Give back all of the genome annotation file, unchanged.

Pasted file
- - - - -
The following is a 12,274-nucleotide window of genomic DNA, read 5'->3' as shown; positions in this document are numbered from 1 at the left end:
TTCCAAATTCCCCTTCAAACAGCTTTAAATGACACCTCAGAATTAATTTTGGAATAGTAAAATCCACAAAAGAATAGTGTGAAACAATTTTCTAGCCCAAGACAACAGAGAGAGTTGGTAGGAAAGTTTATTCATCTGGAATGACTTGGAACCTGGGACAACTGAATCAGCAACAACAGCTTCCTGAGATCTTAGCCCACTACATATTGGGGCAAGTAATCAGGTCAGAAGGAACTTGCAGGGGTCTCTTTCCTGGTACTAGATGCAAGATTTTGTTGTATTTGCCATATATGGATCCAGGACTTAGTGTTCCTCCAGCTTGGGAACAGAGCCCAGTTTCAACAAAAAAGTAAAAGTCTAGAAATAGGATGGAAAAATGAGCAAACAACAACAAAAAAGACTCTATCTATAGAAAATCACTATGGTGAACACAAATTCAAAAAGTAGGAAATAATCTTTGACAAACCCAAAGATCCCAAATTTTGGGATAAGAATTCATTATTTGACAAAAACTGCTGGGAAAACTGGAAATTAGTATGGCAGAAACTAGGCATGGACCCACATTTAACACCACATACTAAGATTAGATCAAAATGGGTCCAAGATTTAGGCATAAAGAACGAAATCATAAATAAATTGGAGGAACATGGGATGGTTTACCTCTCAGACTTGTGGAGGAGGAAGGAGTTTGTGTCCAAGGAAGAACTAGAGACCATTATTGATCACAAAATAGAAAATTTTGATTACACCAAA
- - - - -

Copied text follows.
The following is a 12,274-nucleotide window of genomic DNA, read 5'->3' as shown; positions in this document are numbered from 1 at the left end:
TTCCAAATTCCCCTTCAAACAGCTTTAAATGACACCTCAGAATTAATTTTGGAATAGTAAAATCCACAAAAGAATAGTGTGAAACAATTTTCTAGCCCAAGACAACAGAGAGAGTTGGTAGGAAAGTTTATTCATCTGGAATGACTTGGAACCTGGGACAACTGAATCAGCAACAACAGCTTCCTGAGATCTTAGCCCACTACATATTGGGGCAAGTAATCAGGTCAGAAGGAACTTGCAGGGGTCTCTTTCCTGGTACTAGATGCAAGATTTTGTTGTATTTGCCATATATGGATCCAGGACTTAGTGTTCCTCCAGCTTGGGAACAGAGCCCAGTTTCAACAAAAAAGTAAAAGTCTAGAAATAGGATGGAAAAATGAGCAAACAACAACAAAAAAGACTCTATCTATAGAAAATCACTATGGTGAACACAAATTCAAAAAGTAGGAAATAATCTTTGACAAACCCAAAGATCCCAAATTTTGGGATAAGAATTCATTATTTGACAAAAACTGCTGGGAAAACTGGAAATTAGTATGGCAGAAACTAGGCATGGACCCACATTTAACACCACATACTAAGATTAGATCAAAATGGGTCCAAGATTTAGGCATAAAGAACGAAATCATAAATAAATTGGAGGAACATGGGATGGTTTACCTCTCAGACTTGTGGAGGAGGAAGGAGTTTGTGTCCAAGGAAGAACTAGAGACCATTATTGATCACAAAATAGAAAATTTTGATTACACCAAA